By Nicholas Wyman.
Much of America’s production has halted, unemployment queues are growing and many businesses are terminal. Thanks to the COVID-19 crisis, our country is hemorrhaging on many fronts, from output to revenue and wages. It’s a new world order.
Unemployment insurance and business loans are necessary, but in the bigger picture, they’re palliative care. They have no effect on shrinking production of goods and services. For businesses and workers who can’t work remotely, it looks like flatlining territory — or is it?
The remedy, despite the crisis, is that now is an ideal time to invest in skills. America has a serious skills shortage due to insufficient worker training over many years, and there’s a severe mismatch between what workers can do and the job descriptions companies are offering. There aren’t enough qualified workers for job vacancies in occupations like information technology (IT), advanced manufacturing, logistics and parts of health care.
At the heart of the problem is many workers have poor literacy and numeracy levels, as the latest data shows, which is a significant hurdle to their ability to be productive and earn a decent wage. For instance, more than a quarter of jobless people can’t use common decimals and fractions well enough to perform calculations. In addition, more than seven in 10 service sector workers have low numeracy skills — in a sector experiencing harrowing job losses.
The current shutdown is an opportunity to lift literacy and numeracy skills by encouraging workers to take part in continuous learning, benefitting them and the country in the medium to long term. To do so, the U.S. government could spend some of its new economic stimulus funds on such a program. Effectively, it would boost human capital to make workers more productive. The remedy, despite the crisis, is that now is an ideal time to invest in skills.
What are the priority skills this country needs to subsidize, and how can America ensure the greenback investment will improve skills and competencies?
This upskilling initiative could happen in a number of ways. The first is a pledge to support training in basic math, reading and language. This funding would take the form of incentive payments to workers who are on unemployment insurance or unemployment assistance to use to enhance their skills. The investment would also support access to the eLearning tools, educational videos and mentoring needed.
These worker incentives would be performance-based and aimed at replacing a more significant portion of lost earnings than the 50% level unemployment insurance (UI) often provides. State agencies that administer UI would ask recipients to take part in a math, reading, digital skills or language learning program. The incentive? Workers would receive a 30% to 35% bonus on top of their weekly payments, which would be paid every two weeks or every month as long as they demonstrate active participation and progress.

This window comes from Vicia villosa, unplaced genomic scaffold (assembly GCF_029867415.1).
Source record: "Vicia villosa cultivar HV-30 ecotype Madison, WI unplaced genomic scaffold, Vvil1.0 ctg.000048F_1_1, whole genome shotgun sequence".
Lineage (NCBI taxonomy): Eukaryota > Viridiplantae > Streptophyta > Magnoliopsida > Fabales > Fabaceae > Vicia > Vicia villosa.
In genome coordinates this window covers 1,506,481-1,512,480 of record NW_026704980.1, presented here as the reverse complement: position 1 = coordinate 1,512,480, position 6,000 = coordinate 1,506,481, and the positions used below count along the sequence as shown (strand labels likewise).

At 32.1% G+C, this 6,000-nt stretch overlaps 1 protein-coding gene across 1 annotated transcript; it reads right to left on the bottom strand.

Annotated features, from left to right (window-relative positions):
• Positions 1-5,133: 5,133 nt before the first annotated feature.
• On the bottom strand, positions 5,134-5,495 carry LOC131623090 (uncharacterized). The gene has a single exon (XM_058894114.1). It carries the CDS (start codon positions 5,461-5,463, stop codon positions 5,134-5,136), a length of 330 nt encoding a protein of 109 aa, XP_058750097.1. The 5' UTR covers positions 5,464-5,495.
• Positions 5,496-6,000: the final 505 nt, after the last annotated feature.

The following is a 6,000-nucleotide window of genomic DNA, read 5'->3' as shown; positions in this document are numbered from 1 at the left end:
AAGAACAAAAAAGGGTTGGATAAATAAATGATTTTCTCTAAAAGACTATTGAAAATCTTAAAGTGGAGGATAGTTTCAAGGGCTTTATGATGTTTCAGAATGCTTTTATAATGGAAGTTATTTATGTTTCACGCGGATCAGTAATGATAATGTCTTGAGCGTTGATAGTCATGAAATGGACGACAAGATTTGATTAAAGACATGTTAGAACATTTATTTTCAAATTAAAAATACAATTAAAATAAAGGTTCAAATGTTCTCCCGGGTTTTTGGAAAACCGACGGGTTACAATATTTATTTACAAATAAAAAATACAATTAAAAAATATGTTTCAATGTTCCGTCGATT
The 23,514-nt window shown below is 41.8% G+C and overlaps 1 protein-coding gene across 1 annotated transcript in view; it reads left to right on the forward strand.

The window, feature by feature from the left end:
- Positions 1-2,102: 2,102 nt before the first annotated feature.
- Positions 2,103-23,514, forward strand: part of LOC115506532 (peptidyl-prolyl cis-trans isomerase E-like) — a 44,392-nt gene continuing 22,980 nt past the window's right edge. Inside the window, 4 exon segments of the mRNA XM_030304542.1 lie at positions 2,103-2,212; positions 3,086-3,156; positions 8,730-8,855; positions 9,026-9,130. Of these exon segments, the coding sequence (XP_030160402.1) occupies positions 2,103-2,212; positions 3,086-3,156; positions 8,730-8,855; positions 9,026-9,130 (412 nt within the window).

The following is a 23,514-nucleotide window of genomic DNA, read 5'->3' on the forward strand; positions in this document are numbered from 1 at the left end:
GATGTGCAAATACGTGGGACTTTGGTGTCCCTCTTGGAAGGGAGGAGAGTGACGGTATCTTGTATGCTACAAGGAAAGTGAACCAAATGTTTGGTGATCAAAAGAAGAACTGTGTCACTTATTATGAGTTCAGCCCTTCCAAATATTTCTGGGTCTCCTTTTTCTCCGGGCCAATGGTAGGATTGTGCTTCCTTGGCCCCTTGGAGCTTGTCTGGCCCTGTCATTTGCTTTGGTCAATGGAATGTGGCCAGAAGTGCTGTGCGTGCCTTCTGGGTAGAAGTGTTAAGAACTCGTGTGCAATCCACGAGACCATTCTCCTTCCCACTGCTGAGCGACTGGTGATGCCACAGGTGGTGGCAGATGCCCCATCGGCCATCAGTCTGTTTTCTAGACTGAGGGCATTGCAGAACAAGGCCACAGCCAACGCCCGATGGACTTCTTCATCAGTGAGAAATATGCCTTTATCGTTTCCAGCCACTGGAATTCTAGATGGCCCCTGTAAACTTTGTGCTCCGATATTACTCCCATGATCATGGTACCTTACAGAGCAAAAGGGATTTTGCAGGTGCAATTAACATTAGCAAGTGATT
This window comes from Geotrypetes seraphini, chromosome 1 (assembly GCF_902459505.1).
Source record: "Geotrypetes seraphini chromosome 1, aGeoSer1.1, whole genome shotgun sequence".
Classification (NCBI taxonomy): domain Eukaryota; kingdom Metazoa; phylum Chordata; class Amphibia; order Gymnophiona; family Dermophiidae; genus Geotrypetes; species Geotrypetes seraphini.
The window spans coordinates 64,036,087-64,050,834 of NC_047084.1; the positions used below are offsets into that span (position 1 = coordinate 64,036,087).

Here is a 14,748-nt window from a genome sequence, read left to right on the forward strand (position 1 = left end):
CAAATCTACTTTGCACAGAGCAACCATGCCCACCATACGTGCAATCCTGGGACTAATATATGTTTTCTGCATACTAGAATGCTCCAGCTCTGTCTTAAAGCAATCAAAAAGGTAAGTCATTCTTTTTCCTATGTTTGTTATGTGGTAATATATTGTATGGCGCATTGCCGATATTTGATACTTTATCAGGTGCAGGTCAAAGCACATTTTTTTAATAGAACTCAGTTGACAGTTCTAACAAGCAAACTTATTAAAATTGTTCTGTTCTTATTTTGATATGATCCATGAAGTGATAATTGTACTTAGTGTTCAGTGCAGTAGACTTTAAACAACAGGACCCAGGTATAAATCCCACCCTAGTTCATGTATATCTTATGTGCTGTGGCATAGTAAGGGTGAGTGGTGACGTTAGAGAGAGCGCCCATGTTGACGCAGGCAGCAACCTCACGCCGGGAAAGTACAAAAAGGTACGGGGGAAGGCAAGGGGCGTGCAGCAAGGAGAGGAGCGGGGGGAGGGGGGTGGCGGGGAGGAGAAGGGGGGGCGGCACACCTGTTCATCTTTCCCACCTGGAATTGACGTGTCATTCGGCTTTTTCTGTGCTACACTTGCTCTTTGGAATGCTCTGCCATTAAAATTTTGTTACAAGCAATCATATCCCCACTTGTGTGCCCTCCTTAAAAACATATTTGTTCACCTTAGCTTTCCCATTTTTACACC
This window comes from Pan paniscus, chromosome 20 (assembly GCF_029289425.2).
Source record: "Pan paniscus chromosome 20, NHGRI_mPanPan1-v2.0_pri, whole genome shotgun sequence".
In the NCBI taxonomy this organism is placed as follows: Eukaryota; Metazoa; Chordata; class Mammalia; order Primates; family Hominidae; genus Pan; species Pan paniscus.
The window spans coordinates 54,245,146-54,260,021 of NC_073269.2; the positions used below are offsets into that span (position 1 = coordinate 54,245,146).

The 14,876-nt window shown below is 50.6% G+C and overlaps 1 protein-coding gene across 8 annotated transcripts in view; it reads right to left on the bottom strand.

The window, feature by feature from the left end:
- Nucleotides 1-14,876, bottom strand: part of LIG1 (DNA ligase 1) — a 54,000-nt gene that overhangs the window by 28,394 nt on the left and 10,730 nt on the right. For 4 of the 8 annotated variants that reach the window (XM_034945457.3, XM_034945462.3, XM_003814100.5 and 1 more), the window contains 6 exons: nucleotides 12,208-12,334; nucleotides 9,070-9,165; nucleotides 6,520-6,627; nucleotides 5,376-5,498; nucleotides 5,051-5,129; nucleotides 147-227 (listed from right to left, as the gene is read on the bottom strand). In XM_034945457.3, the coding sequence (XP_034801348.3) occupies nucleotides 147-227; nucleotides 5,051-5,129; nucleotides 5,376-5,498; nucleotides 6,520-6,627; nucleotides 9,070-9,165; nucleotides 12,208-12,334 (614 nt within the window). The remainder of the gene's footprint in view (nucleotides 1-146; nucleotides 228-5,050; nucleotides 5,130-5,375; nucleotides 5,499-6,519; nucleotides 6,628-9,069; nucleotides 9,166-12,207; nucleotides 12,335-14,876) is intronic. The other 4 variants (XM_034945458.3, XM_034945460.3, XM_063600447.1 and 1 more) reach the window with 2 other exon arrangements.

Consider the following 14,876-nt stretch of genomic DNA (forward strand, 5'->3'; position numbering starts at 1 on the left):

State and/or local education providers would also receive federal funding to kick-start online programs to improve reading and math skills. These programs might pivot off existing free online resources and learning videos. Meanwhile, well-educated unemployed people could be trained as mentors under a similar bonus incentive program.
Another option is to fund virtual apprenticeships and other in-demand occupational skills. Businesses are continuing to hire qualified workers even in today’s shriveling economy. Think of the need for workers in many health care fields; this shortage will only grow. Virtual apprenticeships, which would attract government funding, could help, with jobless UI recipients and low-wage workers filling the roles. Government funding would support intermediaries and/or employer sponsors to set up online learning programs.
Virtual apprenticeships have proven their worth in medical coding, medical transcription, pharmacy technician, cyber technician, software development, insurance sales brokers and many other occupations. Competency-based occupational frameworks could guide program design, and they already exist for several of these fields. They’re also useful to assess whether (and to what extent) participants develop the right skills.
A current urgent need is to train health care workers to operate and monitor ventilators. Meeting this need would help hospitals improve their capacity to care for infected and ill patients, but hospitals couldn’t do that supervision and training now. Ideally, other health facilities would gain funding to train apprentices.
Consider, too, that employers keen to commit to rehiring workers post-crisis would receive help for supporting unemployed workers in learning digital and maintenance skills. That support would skyrocket their value in advanced manufacturing as well as other industries.
No one can be sure how America will recover after the danger of COVID-19 passes, but we do know that skills in numeracy, literacy, manufacturing and health care will always be valued and needed. These two initiatives would pivot off existing approaches to create a way forward.